Make sense yet? Sort of?
Keep in mind the Cochrane review only looked at cancer and cardiovascular health because they are two of the biggest killers worldwide. It did not look at diabetes or autoimmune disorders, for example.
The bigger question here is will this make any difference to how I practice? I espouse evidence-based medicine whenever possible, so the intellectual answer should be an immediate "Yes". Unfortunately the real answer is a rather tepid "Probably", at least for my elderly patients. I try to limit my hypocrisy to a bare minimum, so I can't extol the virtues of evidence-based medicine one second and then cherry pick which parts of EBM I plan to follow the next. So while I will certainly curtail advising my elderly patients to get their annual checkups, I will most assuredly not actively advise them not to. I think that still counts. Right?
Now a breast cancer in a 30-year old is very different than a breast cancer in an 80-year old, so I still believe that annual checkups are important for children and young people because chronic diseases caught early can be managed, and damage can be limited. My practice there will not change one iota.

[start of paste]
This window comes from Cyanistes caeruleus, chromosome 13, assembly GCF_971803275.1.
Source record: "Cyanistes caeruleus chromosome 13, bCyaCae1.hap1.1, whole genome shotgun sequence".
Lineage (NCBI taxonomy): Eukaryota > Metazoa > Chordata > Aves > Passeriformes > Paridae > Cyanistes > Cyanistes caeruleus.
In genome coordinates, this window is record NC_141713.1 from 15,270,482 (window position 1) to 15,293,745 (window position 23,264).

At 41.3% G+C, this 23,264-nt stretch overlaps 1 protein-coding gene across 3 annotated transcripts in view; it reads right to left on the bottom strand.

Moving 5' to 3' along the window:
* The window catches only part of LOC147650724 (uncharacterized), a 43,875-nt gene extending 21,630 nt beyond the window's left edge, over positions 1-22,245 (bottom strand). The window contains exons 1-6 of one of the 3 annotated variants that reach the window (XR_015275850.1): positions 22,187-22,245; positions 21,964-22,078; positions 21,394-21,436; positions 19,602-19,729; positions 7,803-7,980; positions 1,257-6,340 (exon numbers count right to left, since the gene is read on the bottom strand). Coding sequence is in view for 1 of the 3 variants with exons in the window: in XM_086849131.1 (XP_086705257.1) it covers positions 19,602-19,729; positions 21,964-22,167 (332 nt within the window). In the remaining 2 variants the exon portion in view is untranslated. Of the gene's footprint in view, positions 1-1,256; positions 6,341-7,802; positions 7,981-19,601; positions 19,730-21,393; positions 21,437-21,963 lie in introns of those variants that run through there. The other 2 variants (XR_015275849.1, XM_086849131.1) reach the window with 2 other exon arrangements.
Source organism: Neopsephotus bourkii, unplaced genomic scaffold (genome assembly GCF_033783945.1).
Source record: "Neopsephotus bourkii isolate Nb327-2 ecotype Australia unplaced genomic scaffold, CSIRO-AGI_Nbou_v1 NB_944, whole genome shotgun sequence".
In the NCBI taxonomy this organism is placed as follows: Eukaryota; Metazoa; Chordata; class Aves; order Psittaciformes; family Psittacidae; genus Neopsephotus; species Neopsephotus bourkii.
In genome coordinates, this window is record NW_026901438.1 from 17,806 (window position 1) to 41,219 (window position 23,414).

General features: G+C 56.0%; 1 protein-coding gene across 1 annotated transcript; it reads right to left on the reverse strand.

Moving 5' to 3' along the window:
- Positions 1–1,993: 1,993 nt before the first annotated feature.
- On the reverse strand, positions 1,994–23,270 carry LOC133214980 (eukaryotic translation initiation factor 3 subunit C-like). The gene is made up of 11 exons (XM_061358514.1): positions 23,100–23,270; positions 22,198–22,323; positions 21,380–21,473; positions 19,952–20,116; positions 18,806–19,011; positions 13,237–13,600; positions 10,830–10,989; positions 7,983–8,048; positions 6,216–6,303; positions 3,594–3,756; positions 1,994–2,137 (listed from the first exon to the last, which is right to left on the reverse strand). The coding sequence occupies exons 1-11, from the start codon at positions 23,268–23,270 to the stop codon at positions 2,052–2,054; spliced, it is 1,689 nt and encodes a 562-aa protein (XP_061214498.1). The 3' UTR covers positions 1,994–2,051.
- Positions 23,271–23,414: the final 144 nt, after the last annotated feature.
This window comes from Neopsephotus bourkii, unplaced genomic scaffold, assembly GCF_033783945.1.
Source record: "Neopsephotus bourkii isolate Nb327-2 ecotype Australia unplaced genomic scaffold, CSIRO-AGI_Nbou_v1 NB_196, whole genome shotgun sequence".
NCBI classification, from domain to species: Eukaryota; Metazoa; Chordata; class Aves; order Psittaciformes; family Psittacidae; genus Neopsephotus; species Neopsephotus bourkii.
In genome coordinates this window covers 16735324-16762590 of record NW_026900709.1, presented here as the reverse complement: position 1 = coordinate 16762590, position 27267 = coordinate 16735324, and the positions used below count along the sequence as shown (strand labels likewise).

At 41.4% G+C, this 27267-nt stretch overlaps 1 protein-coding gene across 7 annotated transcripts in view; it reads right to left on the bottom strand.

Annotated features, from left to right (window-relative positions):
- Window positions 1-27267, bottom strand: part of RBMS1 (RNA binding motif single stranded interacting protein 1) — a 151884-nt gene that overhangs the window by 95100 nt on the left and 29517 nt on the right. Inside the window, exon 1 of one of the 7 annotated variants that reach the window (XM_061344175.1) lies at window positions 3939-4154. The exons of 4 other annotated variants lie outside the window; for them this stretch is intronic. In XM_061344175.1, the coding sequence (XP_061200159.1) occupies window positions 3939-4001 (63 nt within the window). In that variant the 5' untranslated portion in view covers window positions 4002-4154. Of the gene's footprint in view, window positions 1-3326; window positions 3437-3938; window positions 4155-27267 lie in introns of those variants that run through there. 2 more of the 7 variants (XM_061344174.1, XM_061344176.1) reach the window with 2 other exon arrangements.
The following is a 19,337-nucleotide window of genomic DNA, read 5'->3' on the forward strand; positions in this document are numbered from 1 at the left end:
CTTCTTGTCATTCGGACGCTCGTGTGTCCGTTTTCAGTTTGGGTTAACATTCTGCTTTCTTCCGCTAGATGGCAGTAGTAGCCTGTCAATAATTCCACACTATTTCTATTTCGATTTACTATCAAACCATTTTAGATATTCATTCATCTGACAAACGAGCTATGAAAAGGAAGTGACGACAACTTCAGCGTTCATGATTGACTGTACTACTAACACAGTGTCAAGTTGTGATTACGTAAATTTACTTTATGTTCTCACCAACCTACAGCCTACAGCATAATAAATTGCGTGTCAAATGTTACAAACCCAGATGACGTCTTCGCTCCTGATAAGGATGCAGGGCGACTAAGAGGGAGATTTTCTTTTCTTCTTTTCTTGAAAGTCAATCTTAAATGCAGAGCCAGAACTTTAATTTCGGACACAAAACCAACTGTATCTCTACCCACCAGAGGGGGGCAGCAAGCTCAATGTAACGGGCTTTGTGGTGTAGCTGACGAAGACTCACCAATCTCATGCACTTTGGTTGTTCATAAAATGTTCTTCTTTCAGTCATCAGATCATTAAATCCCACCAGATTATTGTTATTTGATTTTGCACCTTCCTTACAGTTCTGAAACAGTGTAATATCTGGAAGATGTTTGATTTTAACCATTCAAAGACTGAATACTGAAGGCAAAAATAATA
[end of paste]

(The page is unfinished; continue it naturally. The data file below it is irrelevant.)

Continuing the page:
EDIT: Thanks to an anonymous reader (is that you, Dr. Franklin?), we now have more information about the Cochrane review, and it sort of affirms what I was saying, and sort of doesn't. Clear as mud, right?
Occasional SftTB commenter Dr. Cory Franklin coincidentally wrote an editorial at the beginning of 2015 about exactly this subject, and he cited this same Cochrane review and its series of limitations. Several of the studies in the review are from the 1960s, none of them looked at the elderly or children, and some of them didn't look at women. One of the main problems he (correctly) saw is that medicine has advanced significantly since many of these studies were performed - statins, better blood pressure medications, advances in minimally invasive interventional cardiology, etc. Treating high blood pressure and high cholesterol is vastly different in 2016 than it was in 1975, so one would expect morbidity and mortality to vary accordingly. Does it? We don't know.
So does this additional information change my view? Not really. I still think it's a good idea for children to have an annual checkup, and I still don't think the elderly do. As for all the cranky curmudgeonly middle-aged people in between (like yours truly), it remains a big muddy grey area with no good answer. The good thing about grey areas in medicine is that there is no wrong answer. Huzzah! We can't be wrong! But that's also the bad news - it's just as difficult to be right. We just don't know enough to give fully informed advice.
But despite the distinct muddy lack-of-clarity of the issue, I still have to admit - those are some damned funny advertisements.